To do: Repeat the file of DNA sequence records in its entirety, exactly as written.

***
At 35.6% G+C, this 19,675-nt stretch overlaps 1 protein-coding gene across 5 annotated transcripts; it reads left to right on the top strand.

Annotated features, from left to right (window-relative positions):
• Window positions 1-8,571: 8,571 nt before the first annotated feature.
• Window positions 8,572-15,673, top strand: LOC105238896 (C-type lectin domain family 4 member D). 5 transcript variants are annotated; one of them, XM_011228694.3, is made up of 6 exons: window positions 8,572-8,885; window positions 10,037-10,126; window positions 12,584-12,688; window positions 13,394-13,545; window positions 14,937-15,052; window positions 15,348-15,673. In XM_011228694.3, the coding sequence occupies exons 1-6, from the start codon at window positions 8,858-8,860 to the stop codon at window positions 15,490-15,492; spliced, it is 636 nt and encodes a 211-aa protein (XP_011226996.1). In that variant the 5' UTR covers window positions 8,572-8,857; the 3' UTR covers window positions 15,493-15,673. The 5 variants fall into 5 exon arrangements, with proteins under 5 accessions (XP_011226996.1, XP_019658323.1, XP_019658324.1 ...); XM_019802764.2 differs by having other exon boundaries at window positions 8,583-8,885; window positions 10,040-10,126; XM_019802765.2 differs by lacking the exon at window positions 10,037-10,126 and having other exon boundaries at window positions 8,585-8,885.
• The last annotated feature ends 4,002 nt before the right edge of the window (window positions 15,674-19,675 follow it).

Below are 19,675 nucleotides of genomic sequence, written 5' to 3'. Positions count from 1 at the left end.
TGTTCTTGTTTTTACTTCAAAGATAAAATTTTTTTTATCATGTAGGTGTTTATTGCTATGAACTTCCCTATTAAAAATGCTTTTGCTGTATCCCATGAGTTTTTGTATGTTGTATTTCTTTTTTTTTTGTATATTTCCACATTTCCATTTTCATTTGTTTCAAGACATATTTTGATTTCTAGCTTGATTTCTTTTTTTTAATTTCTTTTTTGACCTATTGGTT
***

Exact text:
At 35.6% G+C, this 19,675-nt stretch overlaps 1 protein-coding gene across 5 annotated transcripts; it reads left to right on the top strand.

Annotated features, from left to right (window-relative positions):
• Window positions 1-8,571: 8,571 nt before the first annotated feature.
• Window positions 8,572-15,673, top strand: LOC105238896 (C-type lectin domain family 4 member D). 5 transcript variants are annotated; one of them, XM_011228694.3, is made up of 6 exons: window positions 8,572-8,885; window positions 10,037-10,126; window positions 12,584-12,688; window positions 13,394-13,545; window positions 14,937-15,052; window positions 15,348-15,673. In XM_011228694.3, the coding sequence occupies exons 1-6, from the start codon at window positions 8,858-8,860 to the stop codon at window positions 15,490-15,492; spliced, it is 636 nt and encodes a 211-aa protein (XP_011226996.1). In that variant the 5' UTR covers window positions 8,572-8,857; the 3' UTR covers window positions 15,493-15,673. The 5 variants fall into 5 exon arrangements, with proteins under 5 accessions (XP_011226996.1, XP_019658323.1, XP_019658324.1 ...); XM_019802764.2 differs by having other exon boundaries at window positions 8,583-8,885; window positions 10,040-10,126; XM_019802765.2 differs by lacking the exon at window positions 10,037-10,126 and having other exon boundaries at window positions 8,585-8,885.
• The last annotated feature ends 4,002 nt before the right edge of the window (window positions 15,674-19,675 follow it).

Below are 19,675 nucleotides of genomic sequence, written 5' to 3'. Positions count from 1 at the left end.
TGTTCTTGTTTTTACTTCAAAGATAAAATTTTTTTTATCATGTAGGTGTTTATTGCTATGAACTTCCCTATTAAAAATGCTTTTGCTGTATCCCATGAGTTTTTGTATGTTGTATTTCTTTTTTTTTTGTATATTTCCACATTTCCATTTTCATTTGTTTCAAGACATATTTTGATTTCTAGCTTGATTTCTTTTTTTTAATTTCTTTTTTGACCTATTGGTT